Google Hunkers Down on Software Projects with 'Innovation Reviews'

By Clint Boulton  |  Posted 2009-06-18 Print this article Print

What's going on with Google? Well, according to comScore's fresh May stats, the company has a whopping 65 percent search share worldwide. But comScore also said Bing is moving up the search engine charts, at least in the first three weeks of its life.

So here comes the Wall Street Journal with another state of Google piece signaling a key strategy shift. Google CEO Eric Schmidt told Jessica Vascellaro he is afraid Google's normally hands-off approach to managing product teams is letting good ideas stagnate or slip out the door in the mass exodus of frustrated Googlers whose mental seeds can't find purchase in the giant Google garden.

Hmmm. This comes months after promising to curtail Google's dark matter, or unimportant projects that talented engineers are working on.

Now Schmidt said Google's executives are paying closer attention to what they think is important. Supposedly, we'll be seeing the golden wheat separated from the golden chaff. Vascellaro wrote (paywall warning):

The Mountain View, Calif., company famously lets its engineers spend one day a week on projects that aren't part of their jobs. But Google has lacked a formal process for senior executives to review those efforts, and some ideas have languished. Others have slipped away when employees left the company. The moves are a shift for Google. Previously, its early-stage projects weren't systematically vetted by top executives. Employees with a new idea would lobby their bosses for resources and time. Once approved, a project could linger or die without getting much attention from senior management.

So Google is holding meetings, or rather "innovation reviews," where Schmidt and Google co-founders Larry Page and Sergey Brin listen to product pitches from executives. Google Wave, Google wants us to believe, is one such project fast-tracked to the limelight. The real-time collaboration program is a Web-based Lotus Notes of sorts.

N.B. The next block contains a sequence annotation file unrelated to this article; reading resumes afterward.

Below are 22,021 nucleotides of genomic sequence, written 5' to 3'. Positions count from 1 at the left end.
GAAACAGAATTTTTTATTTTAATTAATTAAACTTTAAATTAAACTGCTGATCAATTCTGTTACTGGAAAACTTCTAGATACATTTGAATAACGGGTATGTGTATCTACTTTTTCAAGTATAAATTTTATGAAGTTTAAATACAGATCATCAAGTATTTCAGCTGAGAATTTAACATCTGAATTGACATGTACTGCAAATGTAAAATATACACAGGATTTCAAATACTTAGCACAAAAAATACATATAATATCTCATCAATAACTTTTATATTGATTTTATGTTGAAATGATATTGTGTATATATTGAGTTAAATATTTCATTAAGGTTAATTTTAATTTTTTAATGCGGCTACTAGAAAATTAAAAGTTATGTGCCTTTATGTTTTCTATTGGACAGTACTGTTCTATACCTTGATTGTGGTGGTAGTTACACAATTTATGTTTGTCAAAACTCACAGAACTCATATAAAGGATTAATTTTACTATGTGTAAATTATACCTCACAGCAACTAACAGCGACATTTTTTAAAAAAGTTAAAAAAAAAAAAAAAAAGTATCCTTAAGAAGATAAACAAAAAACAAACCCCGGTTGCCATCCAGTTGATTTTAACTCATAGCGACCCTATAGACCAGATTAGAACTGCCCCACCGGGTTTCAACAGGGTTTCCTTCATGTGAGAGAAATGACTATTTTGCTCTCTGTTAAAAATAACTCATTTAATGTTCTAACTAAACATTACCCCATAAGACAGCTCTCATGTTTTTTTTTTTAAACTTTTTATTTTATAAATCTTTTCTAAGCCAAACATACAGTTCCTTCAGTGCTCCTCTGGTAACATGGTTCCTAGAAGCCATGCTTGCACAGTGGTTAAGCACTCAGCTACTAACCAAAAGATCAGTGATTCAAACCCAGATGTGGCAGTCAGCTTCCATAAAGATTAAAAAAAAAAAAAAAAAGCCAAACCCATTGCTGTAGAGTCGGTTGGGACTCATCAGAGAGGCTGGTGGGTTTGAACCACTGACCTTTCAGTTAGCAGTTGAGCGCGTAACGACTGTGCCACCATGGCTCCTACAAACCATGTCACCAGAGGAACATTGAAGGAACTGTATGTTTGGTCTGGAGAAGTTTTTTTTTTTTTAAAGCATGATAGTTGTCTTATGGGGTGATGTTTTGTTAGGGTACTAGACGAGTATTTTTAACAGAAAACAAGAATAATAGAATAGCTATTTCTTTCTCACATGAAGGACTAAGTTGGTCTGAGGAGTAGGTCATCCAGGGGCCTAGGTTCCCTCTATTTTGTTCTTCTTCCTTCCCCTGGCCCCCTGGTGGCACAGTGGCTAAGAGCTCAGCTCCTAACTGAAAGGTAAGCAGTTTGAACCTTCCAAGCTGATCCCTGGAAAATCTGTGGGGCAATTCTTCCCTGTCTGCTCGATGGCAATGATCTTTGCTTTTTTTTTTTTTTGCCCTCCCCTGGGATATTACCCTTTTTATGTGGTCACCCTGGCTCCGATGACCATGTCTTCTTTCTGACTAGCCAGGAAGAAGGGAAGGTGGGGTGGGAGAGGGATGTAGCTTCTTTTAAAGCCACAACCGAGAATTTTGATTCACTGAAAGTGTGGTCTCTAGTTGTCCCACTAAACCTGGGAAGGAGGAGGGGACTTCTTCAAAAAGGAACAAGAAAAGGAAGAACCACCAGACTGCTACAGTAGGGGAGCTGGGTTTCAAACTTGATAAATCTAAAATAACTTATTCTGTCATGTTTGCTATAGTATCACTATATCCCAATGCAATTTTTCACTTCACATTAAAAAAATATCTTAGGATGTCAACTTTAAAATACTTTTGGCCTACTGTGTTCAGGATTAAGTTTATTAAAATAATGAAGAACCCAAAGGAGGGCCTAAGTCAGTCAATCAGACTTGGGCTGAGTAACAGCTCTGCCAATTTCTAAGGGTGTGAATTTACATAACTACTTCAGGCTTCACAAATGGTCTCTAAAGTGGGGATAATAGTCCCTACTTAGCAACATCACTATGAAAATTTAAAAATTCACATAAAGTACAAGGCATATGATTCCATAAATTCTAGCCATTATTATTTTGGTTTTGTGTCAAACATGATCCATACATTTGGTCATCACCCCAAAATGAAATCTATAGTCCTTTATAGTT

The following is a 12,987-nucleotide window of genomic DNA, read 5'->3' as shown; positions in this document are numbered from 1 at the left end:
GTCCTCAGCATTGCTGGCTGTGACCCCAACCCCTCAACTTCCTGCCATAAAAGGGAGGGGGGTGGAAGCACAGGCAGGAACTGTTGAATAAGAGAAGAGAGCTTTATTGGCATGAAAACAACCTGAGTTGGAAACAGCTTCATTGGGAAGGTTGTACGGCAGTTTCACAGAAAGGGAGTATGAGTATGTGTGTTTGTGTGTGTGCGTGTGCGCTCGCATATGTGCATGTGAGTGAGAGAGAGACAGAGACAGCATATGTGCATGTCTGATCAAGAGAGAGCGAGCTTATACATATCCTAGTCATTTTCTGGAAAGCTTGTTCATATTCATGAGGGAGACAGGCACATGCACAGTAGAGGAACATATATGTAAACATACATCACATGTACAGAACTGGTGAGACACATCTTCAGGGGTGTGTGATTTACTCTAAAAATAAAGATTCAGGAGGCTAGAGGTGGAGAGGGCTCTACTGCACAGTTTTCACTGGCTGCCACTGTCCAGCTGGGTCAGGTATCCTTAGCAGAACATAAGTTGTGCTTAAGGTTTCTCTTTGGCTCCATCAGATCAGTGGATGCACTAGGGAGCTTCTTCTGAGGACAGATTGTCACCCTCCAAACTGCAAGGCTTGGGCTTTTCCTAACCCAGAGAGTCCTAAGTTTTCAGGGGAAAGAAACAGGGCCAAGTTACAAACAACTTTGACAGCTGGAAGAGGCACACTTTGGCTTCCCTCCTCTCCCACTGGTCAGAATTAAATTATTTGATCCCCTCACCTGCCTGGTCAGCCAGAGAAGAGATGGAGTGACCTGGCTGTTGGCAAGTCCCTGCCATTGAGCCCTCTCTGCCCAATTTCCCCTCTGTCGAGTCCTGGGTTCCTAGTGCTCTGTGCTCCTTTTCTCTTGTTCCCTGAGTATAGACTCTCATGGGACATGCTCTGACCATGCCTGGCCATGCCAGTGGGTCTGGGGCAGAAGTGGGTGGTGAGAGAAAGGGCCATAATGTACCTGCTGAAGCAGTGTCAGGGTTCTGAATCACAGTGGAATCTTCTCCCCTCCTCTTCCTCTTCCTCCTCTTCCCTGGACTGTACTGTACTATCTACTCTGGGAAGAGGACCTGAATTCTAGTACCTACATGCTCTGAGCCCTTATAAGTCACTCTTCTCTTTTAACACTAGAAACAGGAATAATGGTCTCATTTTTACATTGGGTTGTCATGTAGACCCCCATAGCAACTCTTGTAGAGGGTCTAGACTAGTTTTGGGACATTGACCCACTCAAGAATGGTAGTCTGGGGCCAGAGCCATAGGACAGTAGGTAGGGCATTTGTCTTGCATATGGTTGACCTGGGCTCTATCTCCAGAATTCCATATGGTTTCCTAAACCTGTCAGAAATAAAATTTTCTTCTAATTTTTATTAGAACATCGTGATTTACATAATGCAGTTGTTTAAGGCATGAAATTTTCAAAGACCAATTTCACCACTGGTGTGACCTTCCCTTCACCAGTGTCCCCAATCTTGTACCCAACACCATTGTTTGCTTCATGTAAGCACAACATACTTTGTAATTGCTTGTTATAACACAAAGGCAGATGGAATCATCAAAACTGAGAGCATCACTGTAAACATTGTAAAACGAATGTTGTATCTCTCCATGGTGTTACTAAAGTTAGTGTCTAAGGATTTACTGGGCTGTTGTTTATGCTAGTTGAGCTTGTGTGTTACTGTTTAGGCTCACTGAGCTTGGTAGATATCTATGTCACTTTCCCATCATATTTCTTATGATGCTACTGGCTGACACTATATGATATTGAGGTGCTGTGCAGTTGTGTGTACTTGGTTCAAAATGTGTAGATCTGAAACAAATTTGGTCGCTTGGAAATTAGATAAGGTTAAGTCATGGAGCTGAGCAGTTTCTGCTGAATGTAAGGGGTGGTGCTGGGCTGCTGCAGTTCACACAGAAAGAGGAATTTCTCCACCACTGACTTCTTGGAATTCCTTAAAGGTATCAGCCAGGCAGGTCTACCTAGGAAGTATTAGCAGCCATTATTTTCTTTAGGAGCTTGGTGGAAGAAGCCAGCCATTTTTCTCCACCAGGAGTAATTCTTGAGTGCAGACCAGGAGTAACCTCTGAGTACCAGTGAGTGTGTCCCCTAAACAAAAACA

But the result has also included the botched Google Apps for Outlook Sync project, which broke Microsoft Windows Desktop Search and other Microsoft plug-ins when it was installed. Perhaps, hungry to impress the elder statesmen trifecta, Google's Apps team jumped the gun a little quickly on that one.

What do we learn from this? The corporatization of Google continues. Companies such as Microsoft and IBM wouldn't dream of letting their employees putz around with projects and would be mortified if good talent slipped away. Until now, Google has been pretty lackadaisical regarding the 20% projects and has treated employee defections with a shoulder shrug.

On one hand, it's good to see Google's management, well, actually manage its staff and make them accountable for their time. On the other hand, you have to believe the sudden strictures might prove anathema to those who came to Google for the very independence it pledged allegiance to for a decade. It will almost certainly scare off those who expect a "startup environment." Those halcyon days appear over, as Vascellaro noted:

Google needs new products to jumpstart its growth. While it remains a juggernaut with one-third of all U.S. advertising dollars spent online, its year-over-year revenue growth has slowed from 56% in 2007 to 31% in 2008 and was just 6% in the first quarter of this year.

With Microsoft Bing, Twitter, Facebook and others coming on strong, Google has to slip on its game face.

Also, why the hell is no one else writing about this yet? :) I'm at a loss at the void on TechMeme. |

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